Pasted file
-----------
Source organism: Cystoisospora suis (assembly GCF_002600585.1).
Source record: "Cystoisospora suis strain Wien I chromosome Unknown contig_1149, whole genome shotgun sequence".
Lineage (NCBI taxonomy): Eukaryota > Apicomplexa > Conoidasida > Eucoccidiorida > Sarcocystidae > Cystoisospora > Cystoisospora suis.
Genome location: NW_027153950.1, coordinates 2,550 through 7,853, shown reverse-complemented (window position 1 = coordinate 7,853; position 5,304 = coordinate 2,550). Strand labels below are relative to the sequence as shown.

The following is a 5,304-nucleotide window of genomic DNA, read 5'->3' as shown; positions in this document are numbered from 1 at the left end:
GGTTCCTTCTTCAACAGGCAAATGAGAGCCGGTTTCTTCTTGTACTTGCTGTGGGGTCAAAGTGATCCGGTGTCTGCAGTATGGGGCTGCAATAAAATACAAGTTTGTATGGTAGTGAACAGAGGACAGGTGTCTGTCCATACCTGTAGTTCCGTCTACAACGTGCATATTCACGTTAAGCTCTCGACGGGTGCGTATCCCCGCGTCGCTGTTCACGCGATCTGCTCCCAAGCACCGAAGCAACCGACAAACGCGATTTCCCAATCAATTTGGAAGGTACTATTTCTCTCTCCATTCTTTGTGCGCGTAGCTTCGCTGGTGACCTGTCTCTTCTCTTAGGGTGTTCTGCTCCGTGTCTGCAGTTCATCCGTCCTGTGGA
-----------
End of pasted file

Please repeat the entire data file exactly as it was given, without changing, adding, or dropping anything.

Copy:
Source organism: Cystoisospora suis (assembly GCF_002600585.1).
Source record: "Cystoisospora suis strain Wien I chromosome Unknown contig_1149, whole genome shotgun sequence".
Lineage (NCBI taxonomy): Eukaryota > Apicomplexa > Conoidasida > Eucoccidiorida > Sarcocystidae > Cystoisospora > Cystoisospora suis.
Genome location: NW_027153950.1, coordinates 2,550 through 7,853, shown reverse-complemented (window position 1 = coordinate 7,853; position 5,304 = coordinate 2,550). Strand labels below are relative to the sequence as shown.

The following is a 5,304-nucleotide window of genomic DNA, read 5'->3' as shown; positions in this document are numbered from 1 at the left end:
GGTTCCTTCTTCAACAGGCAAATGAGAGCCGGTTTCTTCTTGTACTTGCTGTGGGGTCAAAGTGATCCGGTGTCTGCAGTATGGGGCTGCAATAAAATACAAGTTTGTATGGTAGTGAACAGAGGACAGGTGTCTGTCCATACCTGTAGTTCCGTCTACAACGTGCATATTCACGTTAAGCTCTCGACGGGTGCGTATCCCCGCGTCGCTGTTCACGCGATCTGCTCCCAAGCACCGAAGCAACCGACAAACGCGATTTCCCAATCAATTTGGAAGGTACTATTTCTCTCTCCATTCTTTGTGCGCGTAGCTTCGCTGGTGACCTGTCTCTTCTCTTAGGGTGTTCTGCTCCGTGTCTGCAGTTCATCCGTCCTGTGGA